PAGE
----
Fagan was a player for many years and now coaches. He doesn’t have to spend his time involved with SPA business.

Among the points put to WPBSA chairman Jason Ferguson was that a number of players would prefer the PTCs to be more spread out through the season and for some of them to be played during the week rather than at weekends.

The tournament calendar is largely determined by TV but the WPBSA gave an undertaking to space the events out more next season.

The SPA reported that most players approved of the new ranking system but that a number would prefer more events where the top 16 were not seeded through to the last 32.

Again, this is largely down to TV. If a broadcaster begins its coverage in the last 32, they want the top names guaranteed to be in that round rather than having to pre-qualify.

The SPA put forward a proposal to ban player managers from sitting on the WPBSA board, saying “managers have an obligation to act in the best interests possible for their players at all times. Should a player manager be appointed onto the board of the WPBSA, decisions that he makes could be beneficial to his players which could in turn be detrimental to other players.”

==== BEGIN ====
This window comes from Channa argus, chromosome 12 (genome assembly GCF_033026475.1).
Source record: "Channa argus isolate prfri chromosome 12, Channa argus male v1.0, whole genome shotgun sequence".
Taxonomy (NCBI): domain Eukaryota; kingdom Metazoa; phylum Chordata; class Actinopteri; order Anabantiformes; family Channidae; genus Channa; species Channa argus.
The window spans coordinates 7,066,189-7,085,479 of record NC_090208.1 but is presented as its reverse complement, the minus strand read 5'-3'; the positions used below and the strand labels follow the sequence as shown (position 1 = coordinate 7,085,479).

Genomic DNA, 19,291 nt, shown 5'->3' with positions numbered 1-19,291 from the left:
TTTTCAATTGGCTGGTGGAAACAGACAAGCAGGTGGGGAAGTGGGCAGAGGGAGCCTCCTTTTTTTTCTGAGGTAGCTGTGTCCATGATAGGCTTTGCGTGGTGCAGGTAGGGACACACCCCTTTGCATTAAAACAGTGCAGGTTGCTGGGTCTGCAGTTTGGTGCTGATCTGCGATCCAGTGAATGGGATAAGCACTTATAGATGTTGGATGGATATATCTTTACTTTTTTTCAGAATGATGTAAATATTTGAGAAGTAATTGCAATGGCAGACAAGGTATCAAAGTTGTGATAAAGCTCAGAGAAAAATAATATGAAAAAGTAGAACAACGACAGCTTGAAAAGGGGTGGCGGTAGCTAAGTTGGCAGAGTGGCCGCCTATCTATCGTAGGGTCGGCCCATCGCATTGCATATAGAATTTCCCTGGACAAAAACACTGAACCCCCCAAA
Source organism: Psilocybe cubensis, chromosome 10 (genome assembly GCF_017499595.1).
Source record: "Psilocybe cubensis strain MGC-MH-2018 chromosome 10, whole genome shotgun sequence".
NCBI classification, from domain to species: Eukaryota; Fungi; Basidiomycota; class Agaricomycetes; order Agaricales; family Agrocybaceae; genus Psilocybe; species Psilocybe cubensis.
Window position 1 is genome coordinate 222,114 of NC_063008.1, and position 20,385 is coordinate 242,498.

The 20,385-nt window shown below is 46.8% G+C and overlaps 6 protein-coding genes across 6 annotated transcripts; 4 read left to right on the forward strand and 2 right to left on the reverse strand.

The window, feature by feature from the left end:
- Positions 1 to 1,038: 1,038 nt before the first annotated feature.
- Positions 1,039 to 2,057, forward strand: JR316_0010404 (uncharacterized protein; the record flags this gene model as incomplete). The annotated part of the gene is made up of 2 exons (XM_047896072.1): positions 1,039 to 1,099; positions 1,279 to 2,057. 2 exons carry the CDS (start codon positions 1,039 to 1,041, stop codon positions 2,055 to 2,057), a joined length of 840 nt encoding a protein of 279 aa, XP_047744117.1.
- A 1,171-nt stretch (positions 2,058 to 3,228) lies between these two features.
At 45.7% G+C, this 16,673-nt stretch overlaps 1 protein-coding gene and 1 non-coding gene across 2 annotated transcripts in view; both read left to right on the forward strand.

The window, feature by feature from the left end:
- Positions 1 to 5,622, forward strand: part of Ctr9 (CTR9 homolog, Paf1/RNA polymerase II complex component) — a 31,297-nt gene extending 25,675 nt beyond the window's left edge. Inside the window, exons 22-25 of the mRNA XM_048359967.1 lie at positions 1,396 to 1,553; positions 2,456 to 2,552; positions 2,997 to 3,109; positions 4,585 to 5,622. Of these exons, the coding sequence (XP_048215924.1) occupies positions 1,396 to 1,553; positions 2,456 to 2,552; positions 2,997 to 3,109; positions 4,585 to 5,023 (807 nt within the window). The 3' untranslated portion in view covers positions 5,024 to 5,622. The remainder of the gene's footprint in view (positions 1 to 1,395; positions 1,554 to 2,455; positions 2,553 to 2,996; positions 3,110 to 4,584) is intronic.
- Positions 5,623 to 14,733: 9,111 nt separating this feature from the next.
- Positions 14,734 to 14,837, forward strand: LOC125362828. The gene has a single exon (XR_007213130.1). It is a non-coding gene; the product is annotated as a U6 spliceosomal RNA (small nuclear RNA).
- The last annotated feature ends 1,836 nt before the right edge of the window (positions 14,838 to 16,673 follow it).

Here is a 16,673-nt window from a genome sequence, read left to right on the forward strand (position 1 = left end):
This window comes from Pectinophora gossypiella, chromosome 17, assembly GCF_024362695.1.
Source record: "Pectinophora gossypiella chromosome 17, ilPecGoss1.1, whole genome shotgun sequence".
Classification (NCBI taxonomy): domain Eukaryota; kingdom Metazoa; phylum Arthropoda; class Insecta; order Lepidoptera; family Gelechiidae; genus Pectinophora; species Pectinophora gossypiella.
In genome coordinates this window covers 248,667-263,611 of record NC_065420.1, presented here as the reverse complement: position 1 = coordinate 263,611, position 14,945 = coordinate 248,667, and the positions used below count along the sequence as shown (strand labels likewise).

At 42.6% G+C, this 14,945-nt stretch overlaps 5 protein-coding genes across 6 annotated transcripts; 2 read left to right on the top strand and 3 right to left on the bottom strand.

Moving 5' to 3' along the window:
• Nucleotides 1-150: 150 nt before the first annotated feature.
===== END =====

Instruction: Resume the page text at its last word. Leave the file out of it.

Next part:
The problem with this is that in snooker there is no proper licensing of managers. I could hook onto a player and call myself his manager, so defining who exactly is a manager and whether that would then disqualify them from holding a board position is not straightforward.

There are two management groups in snooker with a large stable of players – 110sport and On Q Promotions – but no actual evidence that their clients vote en bloc.

However, 110sport’s Lee Doyle is among those standing for election at December’s WPBSA AGM and it is not unreasonable to assume he will ask his clients for support.

The SPA also wants full voting rights extended from the top 64 in the rankings to all 96 players.

I’m all for the SPA as a voice for players but the tail must not wag the dog. Snooker, like any sport, depends on its biggest names to attract broadcasters, sponsors and audiences.

The lower rankers ganging up on the top players and attempting to artificially ‘level’ the playing field would be against the game’s wider interests.